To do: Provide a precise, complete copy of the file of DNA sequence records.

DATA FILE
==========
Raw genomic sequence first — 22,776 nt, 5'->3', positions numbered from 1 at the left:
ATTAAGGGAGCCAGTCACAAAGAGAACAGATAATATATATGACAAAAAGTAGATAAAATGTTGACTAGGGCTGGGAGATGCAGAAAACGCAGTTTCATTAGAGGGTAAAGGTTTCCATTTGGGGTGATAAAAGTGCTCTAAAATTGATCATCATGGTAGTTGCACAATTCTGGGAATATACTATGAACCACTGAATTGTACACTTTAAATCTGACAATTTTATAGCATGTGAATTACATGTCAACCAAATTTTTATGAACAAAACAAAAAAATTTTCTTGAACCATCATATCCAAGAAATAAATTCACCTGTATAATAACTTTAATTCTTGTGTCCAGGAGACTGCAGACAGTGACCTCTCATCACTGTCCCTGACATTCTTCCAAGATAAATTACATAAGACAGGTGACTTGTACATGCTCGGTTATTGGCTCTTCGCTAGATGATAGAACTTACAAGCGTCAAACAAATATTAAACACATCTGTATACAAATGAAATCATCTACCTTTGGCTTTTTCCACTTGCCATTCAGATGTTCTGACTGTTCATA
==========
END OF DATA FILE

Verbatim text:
Raw genomic sequence first — 22,776 nt, 5'->3', positions numbered from 1 at the left:
ATTAAGGGAGCCAGTCACAAAGAGAACAGATAATATATATGACAAAAAGTAGATAAAATGTTGACTAGGGCTGGGAGATGCAGAAAACGCAGTTTCATTAGAGGGTAAAGGTTTCCATTTGGGGTGATAAAAGTGCTCTAAAATTGATCATCATGGTAGTTGCACAATTCTGGGAATATACTATGAACCACTGAATTGTACACTTTAAATCTGACAATTTTATAGCATGTGAATTACATGTCAACCAAATTTTTATGAACAAAACAAAAAAATTTTCTTGAACCATCATATCCAAGAAATAAATTCACCTGTATAATAACTTTAATTCTTGTGTCCAGGAGACTGCAGACAGTGACCTCTCATCACTGTCCCTGACATTCTTCCAAGATAAATTACATAAGACAGGTGACTTGTACATGCTCGGTTATTGGCTCTTCGCTAGATGATAGAACTTACAAGCGTCAAACAAATATTAAACACATCTGTATACAAATGAAATCATCTACCTTTGGCTTTTTCCACTTGCCATTCAGATGTTCTGACTGTTCATA